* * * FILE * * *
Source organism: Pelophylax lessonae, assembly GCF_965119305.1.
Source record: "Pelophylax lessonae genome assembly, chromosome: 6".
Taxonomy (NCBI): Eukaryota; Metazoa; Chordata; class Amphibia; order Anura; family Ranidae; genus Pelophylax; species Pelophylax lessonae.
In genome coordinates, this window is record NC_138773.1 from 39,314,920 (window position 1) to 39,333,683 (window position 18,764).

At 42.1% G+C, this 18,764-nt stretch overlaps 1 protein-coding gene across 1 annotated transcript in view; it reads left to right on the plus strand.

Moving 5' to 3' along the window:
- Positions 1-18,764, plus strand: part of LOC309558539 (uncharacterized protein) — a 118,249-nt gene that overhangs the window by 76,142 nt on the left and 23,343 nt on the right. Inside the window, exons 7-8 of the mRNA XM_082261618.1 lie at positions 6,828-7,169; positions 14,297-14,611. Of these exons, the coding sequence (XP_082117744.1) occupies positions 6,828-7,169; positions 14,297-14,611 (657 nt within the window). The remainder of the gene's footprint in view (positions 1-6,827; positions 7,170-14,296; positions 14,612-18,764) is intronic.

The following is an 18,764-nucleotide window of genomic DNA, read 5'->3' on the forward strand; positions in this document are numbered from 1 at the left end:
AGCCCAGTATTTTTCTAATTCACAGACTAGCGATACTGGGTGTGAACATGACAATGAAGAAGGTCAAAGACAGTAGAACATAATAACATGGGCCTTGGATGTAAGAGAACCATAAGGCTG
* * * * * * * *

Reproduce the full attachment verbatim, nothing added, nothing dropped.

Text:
Source organism: Pelophylax lessonae, assembly GCF_965119305.1.
Source record: "Pelophylax lessonae genome assembly, chromosome: 6".
Taxonomy (NCBI): Eukaryota; Metazoa; Chordata; class Amphibia; order Anura; family Ranidae; genus Pelophylax; species Pelophylax lessonae.
In genome coordinates, this window is record NC_138773.1 from 39,314,920 (window position 1) to 39,333,683 (window position 18,764).

At 42.1% G+C, this 18,764-nt stretch overlaps 1 protein-coding gene across 1 annotated transcript in view; it reads left to right on the plus strand.

Moving 5' to 3' along the window:
- Positions 1-18,764, plus strand: part of LOC309558539 (uncharacterized protein) — a 118,249-nt gene that overhangs the window by 76,142 nt on the left and 23,343 nt on the right. Inside the window, exons 7-8 of the mRNA XM_082261618.1 lie at positions 6,828-7,169; positions 14,297-14,611. Of these exons, the coding sequence (XP_082117744.1) occupies positions 6,828-7,169; positions 14,297-14,611 (657 nt within the window). The remainder of the gene's footprint in view (positions 1-6,827; positions 7,170-14,296; positions 14,612-18,764) is intronic.

The following is an 18,764-nucleotide window of genomic DNA, read 5'->3' on the forward strand; positions in this document are numbered from 1 at the left end:
AGCCCAGTATTTTTCTAATTCACAGACTAGCGATACTGGGTGTGAACATGACAATGAAGAAGGTCAAAGACAGTAGAACATAATAACATGGGCCTTGGATGTAAGAGAACCATAAGGCTG